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Discussion Starter #21
That looks great Freebird... but I guess I was thinking of returning to stock if I ever sold... or rather if someone else ever sold 'cause I ain't gonna!

Also... if you have any pictures of your solution to the revised e-brake install, I would love to see those. Mine work-around is functional, but not necessary the best looking...
 

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That looks great Freebird... but I guess I was thinking of returning to stock if I ever sold... or rather if someone else ever sold 'cause I ain't gonna!
You could still use the epoxy putty and remove it later on if you desire to return to the stock pedals (rubber pad). You could use a drill bit and drill in a few areas of the putty and it should crack into several pieces, then you can use a flat head to dig the putty pieces out. Then re-install stock rubber brake pad or just leave the putty in the pedal and re-install the stock rubber brake pad over the epoxy putty.

Also... if you have any pictures of your solution to the revised e-brake install, I would love to see those. Mine work-around is functional, but not necessary the best looking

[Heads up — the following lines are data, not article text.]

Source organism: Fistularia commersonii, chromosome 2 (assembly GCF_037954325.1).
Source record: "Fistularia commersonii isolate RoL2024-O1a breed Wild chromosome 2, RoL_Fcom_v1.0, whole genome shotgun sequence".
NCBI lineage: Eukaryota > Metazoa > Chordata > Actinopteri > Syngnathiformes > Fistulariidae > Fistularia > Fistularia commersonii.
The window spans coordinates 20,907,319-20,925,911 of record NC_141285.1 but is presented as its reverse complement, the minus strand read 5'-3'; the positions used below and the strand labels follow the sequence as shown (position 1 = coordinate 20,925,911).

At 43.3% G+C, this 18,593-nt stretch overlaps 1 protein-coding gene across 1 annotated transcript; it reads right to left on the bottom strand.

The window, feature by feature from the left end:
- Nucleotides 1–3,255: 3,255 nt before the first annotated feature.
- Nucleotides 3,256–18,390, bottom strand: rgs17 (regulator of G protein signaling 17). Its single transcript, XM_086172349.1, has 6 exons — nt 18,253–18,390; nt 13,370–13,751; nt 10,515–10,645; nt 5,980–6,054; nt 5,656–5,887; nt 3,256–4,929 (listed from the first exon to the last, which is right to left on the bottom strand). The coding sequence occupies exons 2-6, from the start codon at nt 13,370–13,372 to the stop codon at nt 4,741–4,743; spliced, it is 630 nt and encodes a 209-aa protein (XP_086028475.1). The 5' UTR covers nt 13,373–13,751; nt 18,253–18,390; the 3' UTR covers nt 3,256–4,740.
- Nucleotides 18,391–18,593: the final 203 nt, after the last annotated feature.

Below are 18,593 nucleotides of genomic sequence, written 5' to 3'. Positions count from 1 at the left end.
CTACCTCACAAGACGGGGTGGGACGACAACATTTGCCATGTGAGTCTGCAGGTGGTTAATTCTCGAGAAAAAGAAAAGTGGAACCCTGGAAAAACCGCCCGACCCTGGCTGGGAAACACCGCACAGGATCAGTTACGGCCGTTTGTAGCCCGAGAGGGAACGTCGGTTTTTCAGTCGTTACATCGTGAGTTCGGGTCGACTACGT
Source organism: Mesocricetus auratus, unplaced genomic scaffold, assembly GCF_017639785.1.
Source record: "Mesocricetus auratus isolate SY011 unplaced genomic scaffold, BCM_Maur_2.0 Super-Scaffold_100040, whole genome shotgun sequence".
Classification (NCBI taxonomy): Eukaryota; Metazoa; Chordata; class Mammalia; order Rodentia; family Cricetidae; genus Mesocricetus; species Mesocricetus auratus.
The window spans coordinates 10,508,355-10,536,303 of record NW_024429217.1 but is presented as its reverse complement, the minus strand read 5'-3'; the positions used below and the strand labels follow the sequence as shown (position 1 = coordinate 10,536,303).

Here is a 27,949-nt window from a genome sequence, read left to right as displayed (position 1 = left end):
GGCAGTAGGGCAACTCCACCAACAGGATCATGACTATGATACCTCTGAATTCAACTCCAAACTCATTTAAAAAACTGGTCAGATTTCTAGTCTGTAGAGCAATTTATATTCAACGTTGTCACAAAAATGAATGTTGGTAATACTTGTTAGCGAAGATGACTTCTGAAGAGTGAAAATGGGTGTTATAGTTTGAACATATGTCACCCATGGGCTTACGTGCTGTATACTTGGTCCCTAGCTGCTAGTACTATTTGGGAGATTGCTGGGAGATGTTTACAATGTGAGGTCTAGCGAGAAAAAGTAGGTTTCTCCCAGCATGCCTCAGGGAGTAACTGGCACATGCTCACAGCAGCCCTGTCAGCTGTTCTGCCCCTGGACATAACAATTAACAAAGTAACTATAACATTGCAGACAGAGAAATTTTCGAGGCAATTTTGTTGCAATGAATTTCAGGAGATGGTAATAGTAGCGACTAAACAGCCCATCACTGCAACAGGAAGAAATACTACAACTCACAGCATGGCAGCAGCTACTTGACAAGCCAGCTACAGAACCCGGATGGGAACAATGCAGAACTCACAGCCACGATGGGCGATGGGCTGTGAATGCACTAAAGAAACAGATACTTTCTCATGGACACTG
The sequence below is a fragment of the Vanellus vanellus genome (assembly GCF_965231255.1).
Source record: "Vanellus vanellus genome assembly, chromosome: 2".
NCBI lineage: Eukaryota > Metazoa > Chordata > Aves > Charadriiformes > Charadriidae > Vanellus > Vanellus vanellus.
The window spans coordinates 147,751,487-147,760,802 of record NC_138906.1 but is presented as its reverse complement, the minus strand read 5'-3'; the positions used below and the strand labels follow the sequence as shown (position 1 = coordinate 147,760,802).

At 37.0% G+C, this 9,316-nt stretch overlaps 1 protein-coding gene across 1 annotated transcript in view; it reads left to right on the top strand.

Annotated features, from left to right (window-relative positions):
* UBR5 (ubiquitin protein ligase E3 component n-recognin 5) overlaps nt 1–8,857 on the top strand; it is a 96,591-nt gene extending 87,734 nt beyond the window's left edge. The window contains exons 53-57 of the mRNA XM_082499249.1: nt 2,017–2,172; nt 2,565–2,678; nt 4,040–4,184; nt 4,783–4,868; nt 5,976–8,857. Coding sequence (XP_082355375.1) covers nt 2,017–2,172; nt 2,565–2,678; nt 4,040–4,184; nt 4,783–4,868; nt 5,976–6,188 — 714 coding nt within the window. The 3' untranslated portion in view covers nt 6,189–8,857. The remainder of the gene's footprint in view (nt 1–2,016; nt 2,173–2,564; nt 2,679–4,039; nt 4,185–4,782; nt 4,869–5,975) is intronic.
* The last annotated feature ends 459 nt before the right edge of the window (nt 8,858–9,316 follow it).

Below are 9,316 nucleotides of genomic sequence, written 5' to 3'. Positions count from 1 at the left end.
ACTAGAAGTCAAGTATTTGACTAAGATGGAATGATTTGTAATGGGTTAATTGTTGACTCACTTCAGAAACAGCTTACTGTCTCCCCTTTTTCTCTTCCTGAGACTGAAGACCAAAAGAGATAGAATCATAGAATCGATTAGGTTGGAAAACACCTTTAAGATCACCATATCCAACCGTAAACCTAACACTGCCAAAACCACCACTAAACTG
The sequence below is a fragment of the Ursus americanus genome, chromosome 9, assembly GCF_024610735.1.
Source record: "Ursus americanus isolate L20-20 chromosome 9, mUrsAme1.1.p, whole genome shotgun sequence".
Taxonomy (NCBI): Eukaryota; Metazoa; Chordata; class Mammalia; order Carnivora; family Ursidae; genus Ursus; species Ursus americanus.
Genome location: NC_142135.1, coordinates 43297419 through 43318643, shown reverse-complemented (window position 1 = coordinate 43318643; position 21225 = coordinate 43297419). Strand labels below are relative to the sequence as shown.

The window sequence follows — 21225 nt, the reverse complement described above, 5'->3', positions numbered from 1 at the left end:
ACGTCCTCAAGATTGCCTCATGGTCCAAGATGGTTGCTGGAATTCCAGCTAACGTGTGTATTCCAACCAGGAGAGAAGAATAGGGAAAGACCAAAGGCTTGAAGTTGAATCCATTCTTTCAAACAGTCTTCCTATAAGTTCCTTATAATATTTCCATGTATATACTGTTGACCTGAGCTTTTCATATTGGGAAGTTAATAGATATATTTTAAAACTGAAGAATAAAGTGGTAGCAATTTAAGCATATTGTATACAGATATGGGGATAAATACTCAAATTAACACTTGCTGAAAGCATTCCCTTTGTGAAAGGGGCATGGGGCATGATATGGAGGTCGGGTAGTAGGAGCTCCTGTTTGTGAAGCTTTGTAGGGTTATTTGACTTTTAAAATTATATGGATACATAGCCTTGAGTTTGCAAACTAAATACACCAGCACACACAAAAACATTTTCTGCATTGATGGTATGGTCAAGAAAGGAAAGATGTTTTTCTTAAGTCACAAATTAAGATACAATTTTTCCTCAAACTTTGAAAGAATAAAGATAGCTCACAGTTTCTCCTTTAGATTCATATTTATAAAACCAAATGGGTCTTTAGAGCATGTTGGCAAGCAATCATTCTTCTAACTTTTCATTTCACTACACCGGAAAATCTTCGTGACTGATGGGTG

I don't have any pictures GTL. I need to take some more interior pics of the Bee anyways.

But all I did was take a piece of stainless steel that was a bit thinner than the after market e-brake pedal. The stainless is only used to drill through to mount the e-brake pedal and to tack weld to the stock metal e-brake plate. Cut the stainless the same size as the e-brake pedal. Then roll the stainless to fit the curvature of the e-brake pedal. Mount the pedals bolts to the stainless piece.

Below is your picture of the stock e-brake plate. I held the mounted e-brake and stainless piece (now bolted together) over the stock e-brake plate. And marked (scratched) the stock e-brake plate with the backs of the bolts. Your upper left pilot hole in the picture below. I drilled out that hole big enough to get the backside nut that is attached to the e-brake pedal and stainless piece, so it would fit through the hole. I also drilled that hole big enough to allow the lower right boltand nut to slip past the right side of the stock e-brake plate. Then I lined up the e-brake plate and my buddy tack welded the piece to the stock e-brake pedal. I hope this makes sense.

 

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Discussion Starter #23
Thanks for the explanation, but I'm still not sure I comprehend just what you did. If you ever decided to take those pictures, however you choose to do so... that would be great.
 
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